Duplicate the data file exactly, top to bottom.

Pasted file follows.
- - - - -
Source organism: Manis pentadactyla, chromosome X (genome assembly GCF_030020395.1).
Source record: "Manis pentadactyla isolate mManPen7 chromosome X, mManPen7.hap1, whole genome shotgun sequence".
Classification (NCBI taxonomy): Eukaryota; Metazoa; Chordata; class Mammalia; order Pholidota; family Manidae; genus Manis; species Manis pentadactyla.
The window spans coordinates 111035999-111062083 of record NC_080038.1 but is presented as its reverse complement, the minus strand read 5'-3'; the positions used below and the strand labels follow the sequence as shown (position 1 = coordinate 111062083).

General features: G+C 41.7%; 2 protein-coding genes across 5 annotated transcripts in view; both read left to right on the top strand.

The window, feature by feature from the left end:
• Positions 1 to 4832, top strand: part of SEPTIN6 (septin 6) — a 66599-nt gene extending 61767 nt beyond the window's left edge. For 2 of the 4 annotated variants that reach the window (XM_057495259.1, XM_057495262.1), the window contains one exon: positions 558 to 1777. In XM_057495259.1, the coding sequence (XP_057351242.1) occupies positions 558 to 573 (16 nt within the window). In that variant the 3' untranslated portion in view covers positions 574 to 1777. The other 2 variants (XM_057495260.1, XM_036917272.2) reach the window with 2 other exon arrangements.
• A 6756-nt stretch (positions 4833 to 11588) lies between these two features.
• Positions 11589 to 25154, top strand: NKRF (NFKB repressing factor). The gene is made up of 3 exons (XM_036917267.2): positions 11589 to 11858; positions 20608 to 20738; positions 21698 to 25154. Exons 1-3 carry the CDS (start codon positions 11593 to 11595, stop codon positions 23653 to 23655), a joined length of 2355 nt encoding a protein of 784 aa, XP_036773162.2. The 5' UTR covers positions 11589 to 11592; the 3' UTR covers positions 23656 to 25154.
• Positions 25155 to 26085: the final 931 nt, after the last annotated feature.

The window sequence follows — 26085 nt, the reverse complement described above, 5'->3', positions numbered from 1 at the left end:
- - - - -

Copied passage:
Source organism: Manis pentadactyla, chromosome X (genome assembly GCF_030020395.1).
Source record: "Manis pentadactyla isolate mManPen7 chromosome X, mManPen7.hap1, whole genome shotgun sequence".
Classification (NCBI taxonomy): Eukaryota; Metazoa; Chordata; class Mammalia; order Pholidota; family Manidae; genus Manis; species Manis pentadactyla.
The window spans coordinates 111035999-111062083 of record NC_080038.1 but is presented as its reverse complement, the minus strand read 5'-3'; the positions used below and the strand labels follow the sequence as shown (position 1 = coordinate 111062083).

General features: G+C 41.7%; 2 protein-coding genes across 5 annotated transcripts in view; both read left to right on the top strand.

The window, feature by feature from the left end:
• Positions 1 to 4832, top strand: part of SEPTIN6 (septin 6) — a 66599-nt gene extending 61767 nt beyond the window's left edge. For 2 of the 4 annotated variants that reach the window (XM_057495259.1, XM_057495262.1), the window contains one exon: positions 558 to 1777. In XM_057495259.1, the coding sequence (XP_057351242.1) occupies positions 558 to 573 (16 nt within the window). In that variant the 3' untranslated portion in view covers positions 574 to 1777. The other 2 variants (XM_057495260.1, XM_036917272.2) reach the window with 2 other exon arrangements.
• A 6756-nt stretch (positions 4833 to 11588) lies between these two features.
• Positions 11589 to 25154, top strand: NKRF (NFKB repressing factor). The gene is made up of 3 exons (XM_036917267.2): positions 11589 to 11858; positions 20608 to 20738; positions 21698 to 25154. Exons 1-3 carry the CDS (start codon positions 11593 to 11595, stop codon positions 23653 to 23655), a joined length of 2355 nt encoding a protein of 784 aa, XP_036773162.2. The 5' UTR covers positions 11589 to 11592; the 3' UTR covers positions 23656 to 25154.
• Positions 25155 to 26085: the final 931 nt, after the last annotated feature.

The window sequence follows — 26085 nt, the reverse complement described above, 5'->3', positions numbered from 1 at the left end: